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Snack Smarter this February

Over the last 30 years, the average number of snacks consumed by adults per day has doubled, according to the USDA Food Surveys Research Group. Snacking by adolescents has also increased significantly in recent decades. On average, snacks provide about one-third of daily calories. For many, the snack foods and beverages contributing the most calories aren't always the most nutritious options. However, snacking can be part of a healthy eating plan. February is Snack Food Month, and healthy snacks can provide lots of nutrition with fewer calories. Check out the following information on making smarter snacking easier.

Tips for Snacking Smarter:

MyPlate and snack food selection. Choose snack foods from the MyPlate food groups. Choose a variety of fruits and vegetables to help get the full range of vitamins, minerals, and fiber needed for health. Whole fresh fruits, dried fruits, and packaged pre-cut vegetables are easy snacks to carry along. Snack on whole grains such as popcorn, low-fat granola bars, brown rice cakes, or snack mixes with whole-grain cereal. Consume three cups per day of fat-free or low-fat dairy, such as yogurt, string cheese, or cottage cheese. Eat a variety of lean protein such as meat, poultry, beans, eggs, nuts, and seeds.

Develop a smarter snacking plan. To keep snacking under control, plan what to eat, how much, and when to eat a snack. Planned snacking reduces the likelihood of overeating on not-so-healthy foods at a fast-food restaurant, vending machine, or convenience store. To keep snacks from replacing meals, avoid eating snacks within one hour of meals.
Keep nutritious snacks handy: Research shows that availability often drives snack selection. If your cupboard is full of cookies, chips, and candy, it's easy to make them your snack. Fresh, frozen, dried, or canned fruits can be easy "grab-and-go" options that need little preparation. Store sliced vegetables in the fridge and eat them with dips like hummus or low-fat dressing. Have healthy snacks portioned into snack-size bags or containers.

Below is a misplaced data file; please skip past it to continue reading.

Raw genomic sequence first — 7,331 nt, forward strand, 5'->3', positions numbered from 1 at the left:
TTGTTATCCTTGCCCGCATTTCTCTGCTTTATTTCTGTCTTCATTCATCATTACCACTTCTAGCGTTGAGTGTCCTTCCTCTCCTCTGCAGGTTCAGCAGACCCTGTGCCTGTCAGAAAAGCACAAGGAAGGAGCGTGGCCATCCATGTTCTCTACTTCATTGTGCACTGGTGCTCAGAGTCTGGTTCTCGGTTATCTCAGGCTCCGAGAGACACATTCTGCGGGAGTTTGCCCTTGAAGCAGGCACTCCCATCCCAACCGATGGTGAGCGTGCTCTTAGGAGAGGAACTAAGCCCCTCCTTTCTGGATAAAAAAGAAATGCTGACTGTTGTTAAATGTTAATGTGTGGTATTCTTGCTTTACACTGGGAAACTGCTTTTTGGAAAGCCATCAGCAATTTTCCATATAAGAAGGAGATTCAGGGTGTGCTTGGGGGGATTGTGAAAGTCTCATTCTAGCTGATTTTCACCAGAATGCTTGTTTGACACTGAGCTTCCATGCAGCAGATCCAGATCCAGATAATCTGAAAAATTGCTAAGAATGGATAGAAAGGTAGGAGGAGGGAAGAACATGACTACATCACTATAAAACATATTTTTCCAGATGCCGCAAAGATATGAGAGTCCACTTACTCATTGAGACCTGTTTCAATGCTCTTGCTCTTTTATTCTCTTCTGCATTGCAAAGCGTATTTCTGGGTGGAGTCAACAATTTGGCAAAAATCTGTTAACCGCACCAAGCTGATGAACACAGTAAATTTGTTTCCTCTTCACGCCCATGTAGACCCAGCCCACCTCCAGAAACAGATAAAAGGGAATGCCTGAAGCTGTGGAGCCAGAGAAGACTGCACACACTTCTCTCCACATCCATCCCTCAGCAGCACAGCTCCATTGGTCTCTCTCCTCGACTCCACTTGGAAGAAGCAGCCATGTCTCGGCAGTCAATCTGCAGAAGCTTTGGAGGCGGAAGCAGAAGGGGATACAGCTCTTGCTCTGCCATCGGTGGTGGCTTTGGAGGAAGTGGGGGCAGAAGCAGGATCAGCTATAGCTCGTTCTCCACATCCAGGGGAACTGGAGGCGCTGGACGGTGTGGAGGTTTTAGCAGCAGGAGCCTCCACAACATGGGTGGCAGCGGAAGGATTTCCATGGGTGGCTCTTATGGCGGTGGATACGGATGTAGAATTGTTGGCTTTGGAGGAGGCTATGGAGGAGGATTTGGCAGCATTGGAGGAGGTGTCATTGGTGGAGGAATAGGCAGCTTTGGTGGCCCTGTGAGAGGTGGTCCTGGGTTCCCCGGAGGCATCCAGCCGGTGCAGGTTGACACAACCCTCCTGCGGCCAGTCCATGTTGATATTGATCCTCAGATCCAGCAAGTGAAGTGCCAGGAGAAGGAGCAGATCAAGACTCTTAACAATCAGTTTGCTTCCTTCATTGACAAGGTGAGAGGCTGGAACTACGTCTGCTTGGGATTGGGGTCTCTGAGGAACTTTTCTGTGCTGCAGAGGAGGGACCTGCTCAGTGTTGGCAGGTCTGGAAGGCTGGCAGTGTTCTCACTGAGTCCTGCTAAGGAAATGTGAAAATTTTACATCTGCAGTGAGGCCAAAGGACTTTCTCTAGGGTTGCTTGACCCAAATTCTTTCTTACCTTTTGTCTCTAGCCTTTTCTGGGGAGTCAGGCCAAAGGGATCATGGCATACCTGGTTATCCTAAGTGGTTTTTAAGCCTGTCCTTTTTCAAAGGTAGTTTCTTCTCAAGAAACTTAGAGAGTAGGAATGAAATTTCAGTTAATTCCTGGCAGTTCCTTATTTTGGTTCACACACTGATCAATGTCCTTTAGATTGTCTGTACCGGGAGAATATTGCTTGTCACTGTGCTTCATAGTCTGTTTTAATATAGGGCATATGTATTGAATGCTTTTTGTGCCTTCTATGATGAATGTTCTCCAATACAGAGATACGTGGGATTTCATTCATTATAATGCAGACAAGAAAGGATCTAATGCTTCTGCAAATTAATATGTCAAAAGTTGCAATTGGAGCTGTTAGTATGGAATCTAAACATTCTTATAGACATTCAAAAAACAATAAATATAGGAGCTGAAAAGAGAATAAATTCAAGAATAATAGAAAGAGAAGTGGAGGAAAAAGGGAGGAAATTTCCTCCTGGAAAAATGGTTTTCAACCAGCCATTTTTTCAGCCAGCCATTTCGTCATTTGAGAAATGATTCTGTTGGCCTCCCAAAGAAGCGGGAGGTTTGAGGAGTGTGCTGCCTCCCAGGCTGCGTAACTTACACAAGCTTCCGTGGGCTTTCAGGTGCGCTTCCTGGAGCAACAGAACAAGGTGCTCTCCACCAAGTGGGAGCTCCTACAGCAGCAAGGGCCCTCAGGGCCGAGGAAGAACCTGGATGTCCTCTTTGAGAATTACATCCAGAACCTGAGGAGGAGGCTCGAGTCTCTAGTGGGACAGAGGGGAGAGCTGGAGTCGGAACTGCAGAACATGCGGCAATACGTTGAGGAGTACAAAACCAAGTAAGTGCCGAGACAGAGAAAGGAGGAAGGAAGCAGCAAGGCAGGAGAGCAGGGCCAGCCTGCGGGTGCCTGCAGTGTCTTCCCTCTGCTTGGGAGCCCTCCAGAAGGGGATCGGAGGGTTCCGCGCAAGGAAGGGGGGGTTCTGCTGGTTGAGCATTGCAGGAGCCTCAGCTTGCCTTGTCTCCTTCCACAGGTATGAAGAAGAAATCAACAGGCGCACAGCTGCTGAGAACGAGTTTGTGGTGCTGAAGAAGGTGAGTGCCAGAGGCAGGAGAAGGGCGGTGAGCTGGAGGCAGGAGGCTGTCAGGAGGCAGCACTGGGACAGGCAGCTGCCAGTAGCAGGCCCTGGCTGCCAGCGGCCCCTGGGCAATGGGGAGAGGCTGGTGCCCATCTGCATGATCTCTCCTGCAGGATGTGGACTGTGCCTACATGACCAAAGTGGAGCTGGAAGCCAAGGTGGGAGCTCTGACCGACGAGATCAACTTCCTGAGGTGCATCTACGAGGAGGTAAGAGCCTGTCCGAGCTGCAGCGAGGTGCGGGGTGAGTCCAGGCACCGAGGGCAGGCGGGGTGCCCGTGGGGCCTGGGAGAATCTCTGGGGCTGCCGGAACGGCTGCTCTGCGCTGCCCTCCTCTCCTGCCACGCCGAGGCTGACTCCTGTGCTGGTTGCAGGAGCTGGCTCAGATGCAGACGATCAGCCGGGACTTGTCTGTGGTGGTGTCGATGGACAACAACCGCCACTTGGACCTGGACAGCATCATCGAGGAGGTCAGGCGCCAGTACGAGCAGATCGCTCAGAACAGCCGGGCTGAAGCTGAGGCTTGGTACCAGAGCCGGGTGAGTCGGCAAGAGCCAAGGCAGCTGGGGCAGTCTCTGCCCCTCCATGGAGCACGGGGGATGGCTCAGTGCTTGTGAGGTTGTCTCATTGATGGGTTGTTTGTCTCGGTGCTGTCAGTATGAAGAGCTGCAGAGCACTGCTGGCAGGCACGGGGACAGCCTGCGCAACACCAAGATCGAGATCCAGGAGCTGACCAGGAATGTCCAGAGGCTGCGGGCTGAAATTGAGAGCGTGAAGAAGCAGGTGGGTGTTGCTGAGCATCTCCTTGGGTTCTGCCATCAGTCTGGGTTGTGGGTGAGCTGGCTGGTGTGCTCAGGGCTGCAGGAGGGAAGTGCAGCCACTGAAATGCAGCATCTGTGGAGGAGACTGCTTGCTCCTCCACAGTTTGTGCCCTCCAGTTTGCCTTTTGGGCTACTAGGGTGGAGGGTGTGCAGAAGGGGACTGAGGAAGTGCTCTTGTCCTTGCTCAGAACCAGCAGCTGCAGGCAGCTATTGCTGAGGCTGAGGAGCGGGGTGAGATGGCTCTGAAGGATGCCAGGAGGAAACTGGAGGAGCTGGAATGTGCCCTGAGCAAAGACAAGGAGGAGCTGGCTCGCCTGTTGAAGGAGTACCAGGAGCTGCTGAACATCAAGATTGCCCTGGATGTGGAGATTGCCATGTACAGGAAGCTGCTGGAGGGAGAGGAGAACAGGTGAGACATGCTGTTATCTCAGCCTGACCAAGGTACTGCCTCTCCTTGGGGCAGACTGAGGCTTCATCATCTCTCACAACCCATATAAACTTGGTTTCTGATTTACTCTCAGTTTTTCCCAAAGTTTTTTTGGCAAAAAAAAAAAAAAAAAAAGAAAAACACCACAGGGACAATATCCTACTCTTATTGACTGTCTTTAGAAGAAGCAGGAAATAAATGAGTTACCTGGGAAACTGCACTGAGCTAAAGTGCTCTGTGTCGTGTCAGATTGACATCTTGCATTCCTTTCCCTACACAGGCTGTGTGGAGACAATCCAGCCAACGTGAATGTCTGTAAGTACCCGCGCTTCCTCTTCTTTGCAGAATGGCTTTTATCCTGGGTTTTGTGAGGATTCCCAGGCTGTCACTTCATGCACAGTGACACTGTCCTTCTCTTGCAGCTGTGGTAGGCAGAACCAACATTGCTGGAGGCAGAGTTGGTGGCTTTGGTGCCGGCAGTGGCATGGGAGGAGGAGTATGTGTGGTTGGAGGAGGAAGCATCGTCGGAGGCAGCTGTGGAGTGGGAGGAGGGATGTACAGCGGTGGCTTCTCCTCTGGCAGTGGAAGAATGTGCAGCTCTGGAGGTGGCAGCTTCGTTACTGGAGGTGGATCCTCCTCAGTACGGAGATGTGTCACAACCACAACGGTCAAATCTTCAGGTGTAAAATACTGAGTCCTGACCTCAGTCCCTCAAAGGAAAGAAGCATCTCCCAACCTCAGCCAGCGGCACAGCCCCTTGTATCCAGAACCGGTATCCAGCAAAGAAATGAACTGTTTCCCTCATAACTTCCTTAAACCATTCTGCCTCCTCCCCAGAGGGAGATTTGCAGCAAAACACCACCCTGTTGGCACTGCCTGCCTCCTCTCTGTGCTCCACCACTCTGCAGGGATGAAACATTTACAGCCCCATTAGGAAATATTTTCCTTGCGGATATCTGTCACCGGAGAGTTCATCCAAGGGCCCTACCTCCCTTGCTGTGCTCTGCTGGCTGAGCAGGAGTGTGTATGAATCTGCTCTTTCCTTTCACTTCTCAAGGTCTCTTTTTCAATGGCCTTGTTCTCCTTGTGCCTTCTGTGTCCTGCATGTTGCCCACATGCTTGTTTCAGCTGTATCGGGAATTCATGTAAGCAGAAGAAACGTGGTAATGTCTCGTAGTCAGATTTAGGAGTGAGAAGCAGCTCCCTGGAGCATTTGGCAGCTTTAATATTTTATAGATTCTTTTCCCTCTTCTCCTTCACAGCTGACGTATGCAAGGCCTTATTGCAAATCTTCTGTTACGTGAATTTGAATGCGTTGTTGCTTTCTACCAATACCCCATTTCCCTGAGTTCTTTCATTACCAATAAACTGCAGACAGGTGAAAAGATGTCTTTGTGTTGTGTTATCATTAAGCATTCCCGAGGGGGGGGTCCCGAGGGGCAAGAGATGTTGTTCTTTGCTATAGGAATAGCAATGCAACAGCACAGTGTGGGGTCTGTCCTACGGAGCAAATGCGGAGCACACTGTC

Compare food labels. Read the Nutrition Facts Label on products to find food with the most nutrition for your money. Using the Nutrition Facts Label helps you compare fat, calories, fiber, sodium and sugar found in different items. They also provide information on the serving size and how many servings are in an item.

Eat snacks only when hungry. Thirst is often misinterpreted as hunger, so it's important to drink plenty of water during the day. Avoid eating snacks out of boredom or frustration; try physical activity instead. Every person has varying needs when it comes to snacking, depending on activity levels, portion sizes at meals, and work schedule. Elderly adults and toddlers may have difficulty eating large meals because of stomach capacity, and may do well with several small snacks throughout the day. Children and teens are more likely to need snacks because of their growth and higher physical activity levels. Plan ahead for children's snack needs to avoid last-minute unhealthy snacking decisions.

Authored by or Adapted from Lisa Franzen-Castle, PhD, RD, University of Nebraska-Lincoln Extension Nutrition Specialist. Healthy Bites Newsletter, http://go.unl.edu/m4ts, February 2015.

     

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